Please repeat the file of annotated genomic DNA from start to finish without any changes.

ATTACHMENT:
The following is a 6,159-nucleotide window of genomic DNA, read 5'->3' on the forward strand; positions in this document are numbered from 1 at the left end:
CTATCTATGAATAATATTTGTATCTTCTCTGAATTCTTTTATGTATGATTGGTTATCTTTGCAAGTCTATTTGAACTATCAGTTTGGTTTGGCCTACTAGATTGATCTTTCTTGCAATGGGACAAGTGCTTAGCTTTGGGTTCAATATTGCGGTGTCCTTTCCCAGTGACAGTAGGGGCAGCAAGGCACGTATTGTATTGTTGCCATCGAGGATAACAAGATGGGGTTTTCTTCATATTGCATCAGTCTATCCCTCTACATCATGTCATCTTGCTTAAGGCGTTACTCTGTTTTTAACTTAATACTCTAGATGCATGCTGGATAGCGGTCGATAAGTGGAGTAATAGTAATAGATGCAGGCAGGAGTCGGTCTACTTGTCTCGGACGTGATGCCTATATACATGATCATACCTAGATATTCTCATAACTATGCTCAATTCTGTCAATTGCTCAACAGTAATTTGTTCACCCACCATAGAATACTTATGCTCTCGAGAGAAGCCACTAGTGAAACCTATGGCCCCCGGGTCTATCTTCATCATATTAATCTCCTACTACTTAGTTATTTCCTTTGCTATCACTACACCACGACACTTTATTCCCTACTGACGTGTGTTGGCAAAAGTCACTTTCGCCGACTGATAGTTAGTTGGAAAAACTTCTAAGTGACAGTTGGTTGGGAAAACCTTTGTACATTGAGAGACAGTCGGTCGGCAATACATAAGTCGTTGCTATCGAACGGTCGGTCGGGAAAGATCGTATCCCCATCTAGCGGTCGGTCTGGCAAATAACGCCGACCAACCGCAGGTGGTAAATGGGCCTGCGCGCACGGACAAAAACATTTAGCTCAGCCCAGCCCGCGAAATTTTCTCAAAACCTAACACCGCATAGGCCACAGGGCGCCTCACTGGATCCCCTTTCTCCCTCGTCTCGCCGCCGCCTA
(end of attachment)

The following is a 6,159-nucleotide window of genomic DNA, read 5'->3' on the forward strand; positions in this document are numbered from 1 at the left end:
CTATCTATGAATAATATTTGTATCTTCTCTGAATTCTTTTATGTATGATTGGTTATCTTTGCAAGTCTATTTGAACTATCAGTTTGGTTTGGCCTACTAGATTGATCTTTCTTGCAATGGGACAAGTGCTTAGCTTTGGGTTCAATATTGCGGTGTCCTTTCCCAGTGACAGTAGGGGCAGCAAGGCACGTATTGTATTGTTGCCATCGAGGATAACAAGATGGGGTTTTCTTCATATTGCATCAGTCTATCCCTCTACATCATGTCATCTTGCTTAAGGCGTTACTCTGTTTTTAACTTAATACTCTAGATGCATGCTGGATAGCGGTCGATAAGTGGAGTAATAGTAATAGATGCAGGCAGGAGTCGGTCTACTTGTCTCGGACGTGATGCCTATATACATGATCATACCTAGATATTCTCATAACTATGCTCAATTCTGTCAATTGCTCAACAGTAATTTGTTCACCCACCATAGAATACTTATGCTCTCGAGAGAAGCCACTAGTGAAACCTATGGCCCCCGGGTCTATCTTCATCATATTAATCTCCTACTACTTAGTTATTTCCTTTGCTATCACTACACCACGACACTTTATTCCCTACTGACGTGTGTTGGCAAAAGTCACTTTCGCCGACTGATAGTTAGTTGGAAAAACTTCTAAGTGACAGTTGGTTGGGAAAACCTTTGTACATTGAGAGACAGTCGGTCGGCAATACATAAGTCGTTGCTATCGAACGGTCGGTCGGGAAAGATCGTATCCCCATCTAGCGGTCGGTCTGGCAAATAACGCCGACCAACCGCAGGTGGTAAATGGGCCTGCGCGCACGGACAAAAACATTTAGCTCAGCCCAGCCCGCGAAATTTTCTCAAAACCTAACACCGCATAGGCCACAGGGCGCCTCACTGGATCCCCTTTCTCCCTCGTCTCGCCGCCGCCTA